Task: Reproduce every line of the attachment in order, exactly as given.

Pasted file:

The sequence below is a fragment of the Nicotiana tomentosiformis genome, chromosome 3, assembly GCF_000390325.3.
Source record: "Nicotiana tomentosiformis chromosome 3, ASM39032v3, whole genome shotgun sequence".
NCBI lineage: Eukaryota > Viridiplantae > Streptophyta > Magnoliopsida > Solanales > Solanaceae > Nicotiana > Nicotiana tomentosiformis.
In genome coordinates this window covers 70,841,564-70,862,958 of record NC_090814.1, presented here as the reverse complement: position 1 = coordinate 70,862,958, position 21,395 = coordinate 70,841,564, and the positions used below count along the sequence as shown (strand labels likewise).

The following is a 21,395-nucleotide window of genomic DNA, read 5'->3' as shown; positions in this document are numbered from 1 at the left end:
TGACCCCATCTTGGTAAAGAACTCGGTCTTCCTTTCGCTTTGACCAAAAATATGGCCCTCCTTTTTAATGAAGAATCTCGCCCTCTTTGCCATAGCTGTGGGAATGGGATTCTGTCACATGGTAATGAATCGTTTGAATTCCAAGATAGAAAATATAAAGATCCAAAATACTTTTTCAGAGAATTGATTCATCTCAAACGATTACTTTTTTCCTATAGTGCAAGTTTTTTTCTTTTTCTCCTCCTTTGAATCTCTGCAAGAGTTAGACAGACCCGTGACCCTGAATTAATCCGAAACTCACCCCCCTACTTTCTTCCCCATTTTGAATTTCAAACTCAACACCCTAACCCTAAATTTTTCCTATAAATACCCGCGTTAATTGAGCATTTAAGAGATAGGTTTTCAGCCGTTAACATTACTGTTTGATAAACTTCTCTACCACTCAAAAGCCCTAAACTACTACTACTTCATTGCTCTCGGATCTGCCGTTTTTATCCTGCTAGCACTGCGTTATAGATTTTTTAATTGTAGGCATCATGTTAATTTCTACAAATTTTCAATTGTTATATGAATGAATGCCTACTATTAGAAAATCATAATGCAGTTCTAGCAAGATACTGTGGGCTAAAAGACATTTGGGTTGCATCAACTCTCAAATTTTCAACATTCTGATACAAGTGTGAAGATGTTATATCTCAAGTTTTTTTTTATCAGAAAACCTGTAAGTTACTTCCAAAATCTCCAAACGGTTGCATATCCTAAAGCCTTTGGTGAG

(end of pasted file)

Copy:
The sequence below is a fragment of the Nicotiana tomentosiformis genome, chromosome 3, assembly GCF_000390325.3.
Source record: "Nicotiana tomentosiformis chromosome 3, ASM39032v3, whole genome shotgun sequence".
NCBI lineage: Eukaryota > Viridiplantae > Streptophyta > Magnoliopsida > Solanales > Solanaceae > Nicotiana > Nicotiana tomentosiformis.
In genome coordinates this window covers 70,841,564-70,862,958 of record NC_090814.1, presented here as the reverse complement: position 1 = coordinate 70,862,958, position 21,395 = coordinate 70,841,564, and the positions used below count along the sequence as shown (strand labels likewise).

The following is a 21,395-nucleotide window of genomic DNA, read 5'->3' as shown; positions in this document are numbered from 1 at the left end:
TGACCCCATCTTGGTAAAGAACTCGGTCTTCCTTTCGCTTTGACCAAAAATATGGCCCTCCTTTTTAATGAAGAATCTCGCCCTCTTTGCCATAGCTGTGGGAATGGGATTCTGTCACATGGTAATGAATCGTTTGAATTCCAAGATAGAAAATATAAAGATCCAAAATACTTTTTCAGAGAATTGATTCATCTCAAACGATTACTTTTTTCCTATAGTGCAAGTTTTTTTCTTTTTCTCCTCCTTTGAATCTCTGCAAGAGTTAGACAGACCCGTGACCCTGAATTAATCCGAAACTCACCCCCCTACTTTCTTCCCCATTTTGAATTTCAAACTCAACACCCTAACCCTAAATTTTTCCTATAAATACCCGCGTTAATTGAGCATTTAAGAGATAGGTTTTCAGCCGTTAACATTACTGTTTGATAAACTTCTCTACCACTCAAAAGCCCTAAACTACTACTACTTCATTGCTCTCGGATCTGCCGTTTTTATCCTGCTAGCACTGCGTTATAGATTTTTTAATTGTAGGCATCATGTTAATTTCTACAAATTTTCAATTGTTATATGAATGAATGCCTACTATTAGAAAATCATAATGCAGTTCTAGCAAGATACTGTGGGCTAAAAGACATTTGGGTTGCATCAACTCTCAAATTTTCAACATTCTGATACAAGTGTGAAGATGTTATATCTCAAGTTTTTTTTTATCAGAAAACCTGTAAGTTACTTCCAAAATCTCCAAACGGTTGCATATCCTAAAGCCTTTGGTGAG